Adjusting to the new normal

Updated 29 Jun 2020


The future, it appears, belongs to the innovative minds in the business class that trust the power of ideas more than tax breaks and concessions. — File photo
The future, it appears, belongs to the innovative minds in the business class that trust the power of ideas more than tax breaks and concessions. — File photo

COVID-19 has shattered the illusion of power and security that money and connections afforded to the elite, including the incompetent rent-seekers, in the pre-pandemic world. Those days are hopefully gone, at least for now.

The future, it appears, belongs to the innovative minds in the business class that trust the power of ideas more than tax breaks and concessions and are willing to make necessary adjustments and charge ahead with confidence to beat the competition on merit.

There is a perception that the pandemic has squeezed the economy so hard that it might have choked the system of patronage and pilferage, at least for now.

Sadly, the archaic mindset dominates the corridors of Corporate Pakistan. After the initial phases of shock, denial and depression, the focus is on socialising the losses. The reluctance to shake off the habit of looking towards the government more than the market has been blocking the natural progression towards higher productivity and strength. This again is understood to be distracting magnates and merchants from reinventing the business model that suits demands of the emerging post-pandemic world.

Currently, the discussions in the corporate circles continue to revolve around the failings of the budget to provide requisite support. They wished for complete freedom to inject funds to salvage businesses without declaring their source, exemption from labour laws to hire and fire at will, meaningful tax breaks, duty-free input and machinery imports, cuts in the energy cost and the availability of cheap land in industrial estates.

More than half of the top 150 CEOs considered the federal budget a non-event, according to a recent survey

The downward revision of the interest rate from 13.5 per cent to 7pc since March did not cheer them up. They mention the eroding value of the rupee against the dollar has escalated the cost of imported inputs. Some expressed doubts about the disbursement of over Rs100 billion concessional credit to finance the wage bill of idle employees during closures or partial operations.

A recent survey carried out by AB Core, a financial advisory firm, did provide some insight. It reached out to 150 top CEOs and leaders after the budget. Almost 60pc of them considered the federal budget a non-event while 27.5pc aired negative opinion. About 13pc of them supported it. Most respondents considered budgetary steps insufficient to deal with the health threat or the economic crisis.

One-fourth of the respondents thought the budget would hurt business and industry. For the year ahead, 58.6pc tycoons said the strategy thrust would be towards cost rationalisation. Almost 34pc said they would focus on growth. A majority (58pc) believes the economy will worsen over the year ahead. About 60pc said they were adversely affected, but 5pc reported to have capitalised on the situation.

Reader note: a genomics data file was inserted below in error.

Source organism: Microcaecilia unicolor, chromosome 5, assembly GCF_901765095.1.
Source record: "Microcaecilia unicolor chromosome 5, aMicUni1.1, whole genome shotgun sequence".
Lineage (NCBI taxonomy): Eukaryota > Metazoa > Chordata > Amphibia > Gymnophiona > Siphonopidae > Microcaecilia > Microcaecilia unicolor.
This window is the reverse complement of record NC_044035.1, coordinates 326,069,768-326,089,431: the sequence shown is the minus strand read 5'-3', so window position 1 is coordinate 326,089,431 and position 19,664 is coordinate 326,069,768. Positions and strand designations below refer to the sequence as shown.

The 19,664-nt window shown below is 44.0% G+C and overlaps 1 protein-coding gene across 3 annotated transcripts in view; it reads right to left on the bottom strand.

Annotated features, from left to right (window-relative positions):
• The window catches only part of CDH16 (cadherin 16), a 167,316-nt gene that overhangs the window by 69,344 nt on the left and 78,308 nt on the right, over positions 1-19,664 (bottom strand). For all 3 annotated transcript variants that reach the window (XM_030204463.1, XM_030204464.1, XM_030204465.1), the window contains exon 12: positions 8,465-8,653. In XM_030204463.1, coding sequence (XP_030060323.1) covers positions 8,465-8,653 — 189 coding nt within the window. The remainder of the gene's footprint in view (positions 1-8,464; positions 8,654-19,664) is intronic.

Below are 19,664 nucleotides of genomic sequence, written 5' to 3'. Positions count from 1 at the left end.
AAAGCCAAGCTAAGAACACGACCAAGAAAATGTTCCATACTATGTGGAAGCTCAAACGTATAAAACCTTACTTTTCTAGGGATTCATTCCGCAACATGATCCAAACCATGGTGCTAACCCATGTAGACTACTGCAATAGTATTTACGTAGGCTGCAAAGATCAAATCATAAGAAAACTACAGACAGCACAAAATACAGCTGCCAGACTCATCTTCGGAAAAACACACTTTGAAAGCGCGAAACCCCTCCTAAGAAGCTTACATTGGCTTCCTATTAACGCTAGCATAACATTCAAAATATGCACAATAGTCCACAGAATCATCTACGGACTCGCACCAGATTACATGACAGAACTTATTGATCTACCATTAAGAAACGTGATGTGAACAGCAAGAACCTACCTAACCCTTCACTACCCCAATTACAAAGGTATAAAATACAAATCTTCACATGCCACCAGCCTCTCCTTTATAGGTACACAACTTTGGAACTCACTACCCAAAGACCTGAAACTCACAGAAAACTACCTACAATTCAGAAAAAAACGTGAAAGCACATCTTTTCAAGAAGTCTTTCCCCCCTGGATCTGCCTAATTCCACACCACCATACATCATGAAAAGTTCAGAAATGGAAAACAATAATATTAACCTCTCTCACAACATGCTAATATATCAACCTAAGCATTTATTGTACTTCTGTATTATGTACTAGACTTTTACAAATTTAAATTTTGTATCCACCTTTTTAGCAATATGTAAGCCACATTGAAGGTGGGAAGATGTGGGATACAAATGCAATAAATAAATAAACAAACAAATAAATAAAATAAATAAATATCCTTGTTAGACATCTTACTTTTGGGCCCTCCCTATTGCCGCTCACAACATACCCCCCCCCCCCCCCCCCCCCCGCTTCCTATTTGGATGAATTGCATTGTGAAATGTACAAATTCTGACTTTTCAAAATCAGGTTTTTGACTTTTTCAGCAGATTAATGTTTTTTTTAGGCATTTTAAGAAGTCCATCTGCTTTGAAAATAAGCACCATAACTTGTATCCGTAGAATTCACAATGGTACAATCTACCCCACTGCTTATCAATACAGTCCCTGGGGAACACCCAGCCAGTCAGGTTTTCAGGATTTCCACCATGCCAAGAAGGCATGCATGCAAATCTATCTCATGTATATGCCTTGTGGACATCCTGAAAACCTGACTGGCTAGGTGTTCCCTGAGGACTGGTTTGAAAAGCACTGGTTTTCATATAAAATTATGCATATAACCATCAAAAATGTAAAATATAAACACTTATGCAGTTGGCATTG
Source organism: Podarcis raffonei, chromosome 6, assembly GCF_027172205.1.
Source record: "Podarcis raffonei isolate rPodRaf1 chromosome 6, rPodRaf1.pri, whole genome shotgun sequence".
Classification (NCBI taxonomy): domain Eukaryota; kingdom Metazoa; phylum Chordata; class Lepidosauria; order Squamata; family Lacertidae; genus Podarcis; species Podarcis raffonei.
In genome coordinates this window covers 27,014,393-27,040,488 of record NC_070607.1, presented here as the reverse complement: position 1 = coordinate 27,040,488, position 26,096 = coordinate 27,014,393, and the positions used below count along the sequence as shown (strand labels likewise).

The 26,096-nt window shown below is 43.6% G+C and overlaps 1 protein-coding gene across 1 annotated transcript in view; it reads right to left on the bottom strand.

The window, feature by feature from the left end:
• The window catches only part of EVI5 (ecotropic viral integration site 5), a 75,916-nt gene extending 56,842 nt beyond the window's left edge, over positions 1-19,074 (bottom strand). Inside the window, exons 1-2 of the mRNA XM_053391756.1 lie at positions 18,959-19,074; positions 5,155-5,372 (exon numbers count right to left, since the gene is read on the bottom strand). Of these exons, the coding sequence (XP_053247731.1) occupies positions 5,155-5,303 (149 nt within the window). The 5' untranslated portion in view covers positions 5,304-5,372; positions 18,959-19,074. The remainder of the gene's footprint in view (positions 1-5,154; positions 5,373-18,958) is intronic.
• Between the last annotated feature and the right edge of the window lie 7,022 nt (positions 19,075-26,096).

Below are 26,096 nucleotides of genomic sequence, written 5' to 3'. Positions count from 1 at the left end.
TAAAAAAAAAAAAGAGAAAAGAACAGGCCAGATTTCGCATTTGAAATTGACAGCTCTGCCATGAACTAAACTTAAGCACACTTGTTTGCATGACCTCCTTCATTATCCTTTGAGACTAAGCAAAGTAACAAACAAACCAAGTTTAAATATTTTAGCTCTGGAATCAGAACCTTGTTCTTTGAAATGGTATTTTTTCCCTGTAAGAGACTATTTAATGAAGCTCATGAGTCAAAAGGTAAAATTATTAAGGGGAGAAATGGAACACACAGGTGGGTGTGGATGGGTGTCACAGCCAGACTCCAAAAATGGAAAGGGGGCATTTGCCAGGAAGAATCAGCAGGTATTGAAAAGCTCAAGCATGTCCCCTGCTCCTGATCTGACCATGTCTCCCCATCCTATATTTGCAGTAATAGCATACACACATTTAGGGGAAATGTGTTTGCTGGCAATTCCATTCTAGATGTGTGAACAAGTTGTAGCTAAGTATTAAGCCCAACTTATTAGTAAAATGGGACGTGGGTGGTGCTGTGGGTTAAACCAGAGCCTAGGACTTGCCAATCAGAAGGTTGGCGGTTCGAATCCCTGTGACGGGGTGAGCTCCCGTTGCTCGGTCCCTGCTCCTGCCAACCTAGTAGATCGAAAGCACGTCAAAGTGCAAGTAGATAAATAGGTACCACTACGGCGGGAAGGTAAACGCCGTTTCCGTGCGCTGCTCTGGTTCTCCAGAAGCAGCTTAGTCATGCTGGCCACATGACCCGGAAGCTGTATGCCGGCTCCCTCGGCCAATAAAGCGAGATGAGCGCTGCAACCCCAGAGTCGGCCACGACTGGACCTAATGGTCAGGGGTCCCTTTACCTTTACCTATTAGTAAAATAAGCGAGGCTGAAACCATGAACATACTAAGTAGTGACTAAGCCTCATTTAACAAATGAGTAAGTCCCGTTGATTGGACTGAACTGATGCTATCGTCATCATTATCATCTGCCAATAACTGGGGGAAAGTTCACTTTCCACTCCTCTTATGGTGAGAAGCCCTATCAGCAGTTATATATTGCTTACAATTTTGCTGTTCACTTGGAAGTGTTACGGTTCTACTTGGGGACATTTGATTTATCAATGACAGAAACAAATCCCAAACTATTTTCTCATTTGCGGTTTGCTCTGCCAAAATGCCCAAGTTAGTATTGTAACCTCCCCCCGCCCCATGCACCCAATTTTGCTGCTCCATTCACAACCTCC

The Pakistan Business Council (PBC) circulated a report in April on the corporate sector’s philanthropic initiatives aimed at alleviating the crushing impact of Covid-19 on society. But it has yet to report on the economic outlook as the crisis period stretches.

PBC CEO Ehsan Malik was mild while responding to the queries of Dawn. He said essential goods’ businesses remain confident of sustained demand as others, especially export-oriented firms, are allowed to operate under SOPs. He said the private sector aspires for cheaper credit. “Our members appreciate that the government had limited fiscal room to provide relief in the budget,” he commented in an email.

JBS CEO Viqar Islam, who heads multiple tech companies, was generally satisfied with the government’s response to the health crisis. But he was not satisfied with its handling of the economy. “They did not focus enough on preparing the economy for reopening,” he said. He supported the government’s current strategy of easing the lockdown restrictions while enforcing SOPs.

He called for a strong focus on digitising the economy and exploring new avenues of revenue growth by supporting the sectors with grater promise. He appreciated the rescheduling of business loans, but believed that waiving them off would have been better.

Ismail Sattar, president of the Employers’ Federation of Pakistan (EFP), mentioned companies going bust around the world in the midst of a global crisis. He believes it will affect their partners in Pakistan. To make a case for the easing of the suffocating regulatory framework and a sizeable incentive package for the private sector, he quoted the example of California under the Spanish flu. “California announced open policies for investors and gave them free land to set up industries with a 10-year tax holiday. Check the list of billionaires in the United States today. More than 50pc on the list hail from California. Why can’t Pakistan emulate to kick-start the activity and instil hope?” he asked.

“Come July and you will see another wave of retrenchments. It is tough for a manufacturing unit to re-commission after closure. Yet many had no choice but to shut their plants in the wake of a demand slump,” Majyd Aziz, former president of the EFP said. “The businessmen of Karachi had high expectations from the PTI government, but it failed them.”

The universality of the crisis, in his view, has contained the capital flight that could have been massive had there been options in the Middle East and Far East.

Published in Dawn, The Business and Finance Weekly, June 29th, 2020